So how does the Post-Black dynamic affect us in Christian circles? Historically, seven major denominations comprise the traditional Black church — the African Methodist Episcopal (AME) Church; the African Methodist Episcopal Zion (AMEZ) Church; the Christian Methodist Episcopal (CME) Church; the National Baptist Convention, USA., Incorporated (NBC); the National Baptist Convention of America, Unincorporated (NBCA); the Progressive National Baptist Convention (PNBC); and the Church of God in Christ (COGIC). Blacks have also had a significant presence in historic White denominations such as the Episcopal, Presbyterian, Congregational, United Methodist, and Roman Catholic churches. Over the last century, the primary perspectives of the Black Christian experience have arisen from those two groups (traditional Black denominations and historic White denominations) with good reason.

Today we need to acknowledge the existence of a significant Post-Black church movement. Over the last 40 years, many Blacks have come to faith through White parachurch ministries such as Navigators, InterVarsity, and the like. Many have matured in their faith within independent evangelical churches, been educated in predominately White Seminaries, and found homes in White denominations looking to become multiethnic. This group has a set of distinctives that differs from the historic Black church. Will the Post-Black Christian generation be grafted into the overall Black church experience?

I have a significant dog in this fight. Post-Blackness presents to us the idea of being rooted in, but not restricted by, Blackness. That is where I, and many Black Christians, live today. I have historic roots in the traditional Black church, but possess a Post-Black Christian identity. Which leads me to wonder, is there room for people like me in the traditional Black church? And, frankly, what does a Post-Black future signify for Christianity as a whole?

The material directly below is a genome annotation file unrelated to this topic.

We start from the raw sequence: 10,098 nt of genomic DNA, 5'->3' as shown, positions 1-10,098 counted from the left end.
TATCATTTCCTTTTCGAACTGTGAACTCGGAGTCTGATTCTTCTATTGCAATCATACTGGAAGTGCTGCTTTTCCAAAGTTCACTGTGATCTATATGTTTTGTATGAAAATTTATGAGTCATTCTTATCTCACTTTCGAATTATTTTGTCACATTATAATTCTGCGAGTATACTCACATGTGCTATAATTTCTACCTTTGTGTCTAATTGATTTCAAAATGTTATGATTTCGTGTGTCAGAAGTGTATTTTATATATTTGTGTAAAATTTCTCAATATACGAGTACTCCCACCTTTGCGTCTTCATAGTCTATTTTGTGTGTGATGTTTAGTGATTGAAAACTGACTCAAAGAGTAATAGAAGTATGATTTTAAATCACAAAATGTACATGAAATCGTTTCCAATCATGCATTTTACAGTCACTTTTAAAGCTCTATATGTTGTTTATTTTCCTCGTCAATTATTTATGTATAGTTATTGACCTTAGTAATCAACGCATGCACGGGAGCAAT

My Problem with ‘Poverty Tours’

My Problem with ‘Poverty Tours’

ON THE ROAD: Dr. Cornel West and journalist Tavis Smiley recently concluded their 14-city "Poverty Tour" to bring attention to the plight of America's poor.

“You will always have the poor among you, but you will not always have me.” – John 12:8

Last week media personality Tavis Smiley and his radio show sidekick, Princeton professor Cornel West, wrapped up their seven-day 14-city “Poverty Tour,” for which they caught plenty of hell. Launched to raise awareness to the plight of America’s expanding poor in this depressed economy, critics, from regular folks on social networking websites, to bloggers, to media personalities, labeled Smiley and West everything from “Obama haters” to “cry babies” to “poverty pimps” and worse. Comedian and radio show host Steve Harvey recently branded them “Uncle Toms,” on air, the ultimate diss for black people who are disloyal to their race — in this case their criticism of President Barack Obama, the nation’s first black President.

As a journalist, I’ve met both Smiley and West on occasion but don’t know either of them personally. Still, calling them “Toms” seems overboard. Both men believed their critique of the president and cause for the poor is just and in the spirit of their Christian faith. They deserve praise for using their platforms to take action. Attendees at their tour stops reportedly showed love. What concerns me as a Christian and observer is why these two intelligent brothers chose to advocate in a way they know won’t move the needle one bit for the poor. Why a model that more resembles what Glenn Beck would do than what Jesus would? 

Servant Leaders or Advocate Entrepreneurs?

Smiley and West could’ve chosen the servant leader model, exemplified by the Rev. Martin Luther King Jr. and other disciples of the civil rights movement. Through nonviolent passive resistance, they raised the nation’s consciousness and got policies changed. King was unfortunately assassinated in 1968 in the midst of leading the Poor People’s Campaign calling for an economic Bill of Rights (sound familiar?) to end poverty among all Americans. There’s also Mohandas Gandhi, the Hindu philosopher who inspired King. Through nonviolence, hunger strikes, and skillfully mobilizing peasant farmers, Gandhi led India to independence from Great Britain. A trained lawyer, Gandhi eloquently confronted Britain’s most powerful, yet related equally to the poor, though, like King, he was of a higher socioeconomic class.